Spinal cord is the backbone of our body. Due to its direct relation with brainstem and nephrons, any damage to the spinal cord can affect the body posture and other parts of the head. Spinal cord is one of the most vital parts of our body frame owing to which we can stand straight, tall and erect. The conus medullaris is one of the most important portions of the spinal cord.
The spinal cord has a cone shaped end which is termed as conus medullaris. It is located between the end points of thoracic vertebrae or T-12 and at the starting of lumbar vertebrae or L-1. Very rarely, it is also located between L-1 and L-2. The nerves passing via conus medullaris are known to influence the functioning of the genitals, bladder, legs and bowel. These nerves come to a pointed end whereby the nerve roots emanate and dangle from the spinal cord. This structure looks like a horsetail and is termed as cauda equina. Since, conus medullaris is placed in the lower back, lumbar spine injuries or disorders are bound to have an effect on this end portion of the spinal cord.
Sometimes constriction or unwanted pressure affects the functioning of nerves located in the conus medullaris. This condition is termed as medullaris syndrome. This external pressure can originate from a tumor or hematoma. The common symptoms of medullaris syndrome are pain in lower back, numbness in legs and feet, numbness in groin or thighs, difficulty in walking, impotence, loss of control over bladder and weakening of legs.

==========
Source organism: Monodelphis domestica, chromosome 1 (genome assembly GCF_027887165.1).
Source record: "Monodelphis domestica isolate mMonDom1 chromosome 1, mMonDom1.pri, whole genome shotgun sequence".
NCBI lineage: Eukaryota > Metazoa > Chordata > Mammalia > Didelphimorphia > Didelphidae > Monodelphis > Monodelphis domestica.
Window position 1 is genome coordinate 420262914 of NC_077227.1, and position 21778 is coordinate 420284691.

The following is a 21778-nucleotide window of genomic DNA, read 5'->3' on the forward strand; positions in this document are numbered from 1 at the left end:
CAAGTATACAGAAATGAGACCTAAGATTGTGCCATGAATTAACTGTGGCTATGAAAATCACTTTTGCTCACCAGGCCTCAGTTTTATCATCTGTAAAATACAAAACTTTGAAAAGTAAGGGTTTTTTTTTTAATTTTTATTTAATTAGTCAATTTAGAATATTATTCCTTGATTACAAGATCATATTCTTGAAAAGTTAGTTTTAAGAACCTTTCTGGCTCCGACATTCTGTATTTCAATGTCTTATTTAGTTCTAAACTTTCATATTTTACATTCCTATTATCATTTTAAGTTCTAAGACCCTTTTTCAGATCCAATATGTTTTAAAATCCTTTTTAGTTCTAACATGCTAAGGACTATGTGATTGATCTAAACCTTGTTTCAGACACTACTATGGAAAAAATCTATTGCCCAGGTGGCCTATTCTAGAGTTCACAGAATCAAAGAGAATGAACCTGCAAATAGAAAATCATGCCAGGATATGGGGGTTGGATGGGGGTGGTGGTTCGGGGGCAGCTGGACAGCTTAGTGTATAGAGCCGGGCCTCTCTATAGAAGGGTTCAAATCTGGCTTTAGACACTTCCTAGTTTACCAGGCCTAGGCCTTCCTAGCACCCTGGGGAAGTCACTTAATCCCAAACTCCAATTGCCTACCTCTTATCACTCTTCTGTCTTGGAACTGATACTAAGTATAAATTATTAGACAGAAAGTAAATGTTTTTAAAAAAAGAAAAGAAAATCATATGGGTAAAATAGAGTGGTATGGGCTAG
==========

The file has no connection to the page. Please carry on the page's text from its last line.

Many factors are responsible for the occurrence of conus medullaris syndrome. Some of them are:
Conus medullaris syndrome is evaluated primarily by physical examination. During physical examinations, doctors look out for regular symptoms such as weakening of legs and muscles, abnormalities in sensory organs, reduced anal sphincter tone and absence of flexibility in tendons of lower extremities. The tests usually recommended for final diagnosis include X-ray of bone and spinal cord, CT scanning, MRI scanning, bone scanning, Myelogram and tissue biopsy.
The common treatment regime for conus medullaris syndrome includes radiation therapy, corticosteroid medications and surgery. The cause of the syndrome is an important factor in determining the course of therapy or treatments. If the pressure on the nerves is caused by the presence of a foreign structure, surgical removal of the structure is the appropriate option. Similarly, if conus medullaris syndrome is caused due to accidental injury, the treatment focuses on healing the wound. In case of chronic syndrome, which is caused by gradually progressive constriction of nerves, surgery is not very useful. For such patients, corticosteroids such as Methylprednisolone are generally prescribed by doctors. If injury to the conus medullaris has caused a gap to form between two vertebrae of the spinal cord, a bone grafting operation is performed in order to stabilize the spinal cord back to its normal position.